The state prosecutor of Finland has today announced that a pretrial investigation will be started into the so-called broker agreement signed by Wärtsilä in connection with marine engine sales in 1999 and 2000, and into the allegation of bribery related to this agreement.
Wärtsilä will itself thoroughly investigate the matter and help the authorities in their work. The individual employed by Wärtsilä and responsible for signing the agreement has been relieved of his duties for the duration of the investigation.
Marine projects are broad in scope, involving the interests and aims of the shipowner, the shipyard and the equipment suppliers. For this reason it is common practice in the business to employ the services of brokers, agents and consultants. In the future Wärtsilä will give particular attention to the agreements it signs with these parties and draw up new rules of procedure when selecting new brokers to work with.
During the course of a court action on this matter in Sweden a large amount of material has been made public knowledge which, when treated in the media, has given an insufficient and, in certain respects, erroneous account of Wärtsilä’s activities. Wärtsilä therefore wishes to clarify certain details and to describe general business practice related to marine sales.
The broker harmonizes the demands of the various parties
Broker agreements are relatively common in the shipbuilding industry. The main parties in a shipbuilding project are the shipowner, which orders the vessel, the shipyard which builds it, and various suppliers of equipment and systems, such as Wärtsilä. At the design stage of the vessel the shipowner might wish to stipulate a certain type of engine to ensure easy ship maintenance, whereas the shipyard would rather use another type for easier installation, for example. It is the job of the brokers employed by the equipment suppliers to harmonize the opinions, requirements and wishes of these parties.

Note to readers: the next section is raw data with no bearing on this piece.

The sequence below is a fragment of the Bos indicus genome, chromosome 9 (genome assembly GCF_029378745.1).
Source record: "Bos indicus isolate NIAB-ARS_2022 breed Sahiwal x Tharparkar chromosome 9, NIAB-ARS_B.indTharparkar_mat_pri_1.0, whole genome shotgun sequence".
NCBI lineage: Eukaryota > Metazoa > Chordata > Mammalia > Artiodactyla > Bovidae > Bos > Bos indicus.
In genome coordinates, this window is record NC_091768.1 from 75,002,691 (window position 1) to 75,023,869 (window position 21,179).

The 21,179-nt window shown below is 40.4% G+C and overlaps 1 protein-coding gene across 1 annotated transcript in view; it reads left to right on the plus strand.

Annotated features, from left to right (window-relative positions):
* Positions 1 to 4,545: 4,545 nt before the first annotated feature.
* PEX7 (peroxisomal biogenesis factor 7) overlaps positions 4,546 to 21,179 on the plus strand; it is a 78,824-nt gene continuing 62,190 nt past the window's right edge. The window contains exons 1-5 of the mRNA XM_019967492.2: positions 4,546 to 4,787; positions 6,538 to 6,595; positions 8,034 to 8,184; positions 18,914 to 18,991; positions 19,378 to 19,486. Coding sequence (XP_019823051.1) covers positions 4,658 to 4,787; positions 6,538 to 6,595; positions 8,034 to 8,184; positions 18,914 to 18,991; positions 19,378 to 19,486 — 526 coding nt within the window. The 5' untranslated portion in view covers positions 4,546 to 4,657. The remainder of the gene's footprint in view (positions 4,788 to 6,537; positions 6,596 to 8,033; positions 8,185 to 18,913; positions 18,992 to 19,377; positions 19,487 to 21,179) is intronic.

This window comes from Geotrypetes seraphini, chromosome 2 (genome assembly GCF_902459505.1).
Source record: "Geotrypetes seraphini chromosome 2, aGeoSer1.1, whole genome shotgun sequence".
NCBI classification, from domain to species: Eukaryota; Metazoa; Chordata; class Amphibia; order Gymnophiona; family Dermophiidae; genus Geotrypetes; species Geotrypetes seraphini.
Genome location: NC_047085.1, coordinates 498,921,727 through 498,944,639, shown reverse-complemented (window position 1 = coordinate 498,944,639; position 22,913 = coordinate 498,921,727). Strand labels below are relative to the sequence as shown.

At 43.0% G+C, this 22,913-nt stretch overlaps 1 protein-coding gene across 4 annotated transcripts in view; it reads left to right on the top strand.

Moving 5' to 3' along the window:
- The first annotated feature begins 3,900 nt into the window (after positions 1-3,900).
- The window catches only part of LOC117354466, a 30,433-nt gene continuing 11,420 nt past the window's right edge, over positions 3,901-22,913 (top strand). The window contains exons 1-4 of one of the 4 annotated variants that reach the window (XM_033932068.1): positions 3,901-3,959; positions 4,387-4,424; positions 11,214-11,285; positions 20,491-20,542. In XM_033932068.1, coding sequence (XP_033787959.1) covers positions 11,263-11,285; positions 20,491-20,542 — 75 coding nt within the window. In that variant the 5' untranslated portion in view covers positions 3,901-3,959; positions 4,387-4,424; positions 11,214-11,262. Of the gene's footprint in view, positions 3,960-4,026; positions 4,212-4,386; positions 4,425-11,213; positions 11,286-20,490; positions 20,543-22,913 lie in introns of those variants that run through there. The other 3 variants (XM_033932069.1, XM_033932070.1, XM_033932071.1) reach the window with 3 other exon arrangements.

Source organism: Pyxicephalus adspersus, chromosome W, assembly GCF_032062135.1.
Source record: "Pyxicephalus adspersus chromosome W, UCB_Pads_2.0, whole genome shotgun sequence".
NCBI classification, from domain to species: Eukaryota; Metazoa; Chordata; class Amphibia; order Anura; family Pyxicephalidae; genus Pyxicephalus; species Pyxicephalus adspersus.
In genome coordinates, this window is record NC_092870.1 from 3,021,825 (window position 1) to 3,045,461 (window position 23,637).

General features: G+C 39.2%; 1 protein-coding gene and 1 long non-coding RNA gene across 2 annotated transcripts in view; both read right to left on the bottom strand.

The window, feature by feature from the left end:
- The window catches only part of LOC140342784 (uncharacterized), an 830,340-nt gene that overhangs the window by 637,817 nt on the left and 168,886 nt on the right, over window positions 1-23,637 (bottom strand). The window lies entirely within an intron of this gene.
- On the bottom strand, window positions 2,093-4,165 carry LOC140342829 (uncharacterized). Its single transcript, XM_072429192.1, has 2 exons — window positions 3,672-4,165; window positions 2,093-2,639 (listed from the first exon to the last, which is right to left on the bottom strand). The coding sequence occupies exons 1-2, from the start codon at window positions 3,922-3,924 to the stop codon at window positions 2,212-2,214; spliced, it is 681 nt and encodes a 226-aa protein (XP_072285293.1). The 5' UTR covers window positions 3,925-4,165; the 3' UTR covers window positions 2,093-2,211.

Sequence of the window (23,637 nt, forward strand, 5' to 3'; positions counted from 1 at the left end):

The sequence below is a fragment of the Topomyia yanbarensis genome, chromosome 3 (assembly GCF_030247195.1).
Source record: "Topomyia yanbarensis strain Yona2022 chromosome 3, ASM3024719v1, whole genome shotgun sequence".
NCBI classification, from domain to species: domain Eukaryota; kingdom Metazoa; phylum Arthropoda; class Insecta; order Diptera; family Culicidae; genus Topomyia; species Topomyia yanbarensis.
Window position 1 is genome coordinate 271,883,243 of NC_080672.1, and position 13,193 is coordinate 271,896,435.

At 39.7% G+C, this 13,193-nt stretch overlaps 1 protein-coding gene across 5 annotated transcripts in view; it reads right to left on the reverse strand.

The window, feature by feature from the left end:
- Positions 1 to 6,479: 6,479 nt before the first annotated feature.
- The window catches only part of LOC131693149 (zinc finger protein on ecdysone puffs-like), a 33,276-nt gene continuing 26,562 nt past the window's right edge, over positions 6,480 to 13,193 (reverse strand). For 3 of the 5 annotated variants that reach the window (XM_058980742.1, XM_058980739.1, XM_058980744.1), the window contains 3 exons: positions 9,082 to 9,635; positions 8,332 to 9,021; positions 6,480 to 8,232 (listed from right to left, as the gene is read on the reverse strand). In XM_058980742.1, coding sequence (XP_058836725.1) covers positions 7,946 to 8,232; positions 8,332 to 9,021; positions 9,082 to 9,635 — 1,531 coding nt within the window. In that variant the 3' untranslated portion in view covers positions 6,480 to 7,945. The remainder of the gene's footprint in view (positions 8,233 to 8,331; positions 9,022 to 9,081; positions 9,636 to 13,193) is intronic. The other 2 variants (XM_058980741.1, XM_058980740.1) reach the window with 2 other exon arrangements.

Wärtsilä had no reason to doubt a respected name in the industry
Wärtsilä made a broker agreement with a Singaporean Euro Marine Ltd. When a person who was well-known and respected in the industry, and authorized by the shipowner to be its representative, announced that the other party to the broker agreement was Euro Marine Ltd, Wärtsilä assumed that Euro Marine was part of the Rederi AB Gotland group. There is nothing suspect as such in a broker company belonging to a customer’s group as this is how the shipowner is able to secure its interests in a large project. Wärtsilä had no
reason to suspect that the payments set out in the agreement would in fact go to a private individual.
Wärtsilä paid against a written payment order
It has been claimed in public that Wärtsilä paid the fees without an invoice. This is not true. Wärtsilä received a payment order from Euro Marine dated 3 October 2000 which referred to the broker agreement and advised Wärtsilä to pay the sum stipulated in the agreement to a Swiss bank whose account number was also in the payment order. This payment order has also been submitted as evidence in the court case underway in Sweden. Wärtsilä ascertained that the payment order was in accordance with the agreement and approved its payment. It transpired later that the account belonged to the technical director of Rederi AB Gotland.
With hindsight Wärtsilä could have investigated Euro Marine’s background more thoroughly before signing the agreement.
Full co-operation with the authorities from the outset
It has also been claimed that Wärtsilä was unwilling to assist the Swedish authorities. In fact Wärtsilä has assisted the authorities during both the pretrial investigation and the court action. The first contact with the Swedish authorities were made by telephone on 16 and 17 June 2003. Before handing over confidential information, Wärtsilä required the authorities to submit a written request. When this written request was received on 18 June 2003 Wärtsilä replied the same day. The Swedish authorities also confirmed in writing their receipt of the documents requested.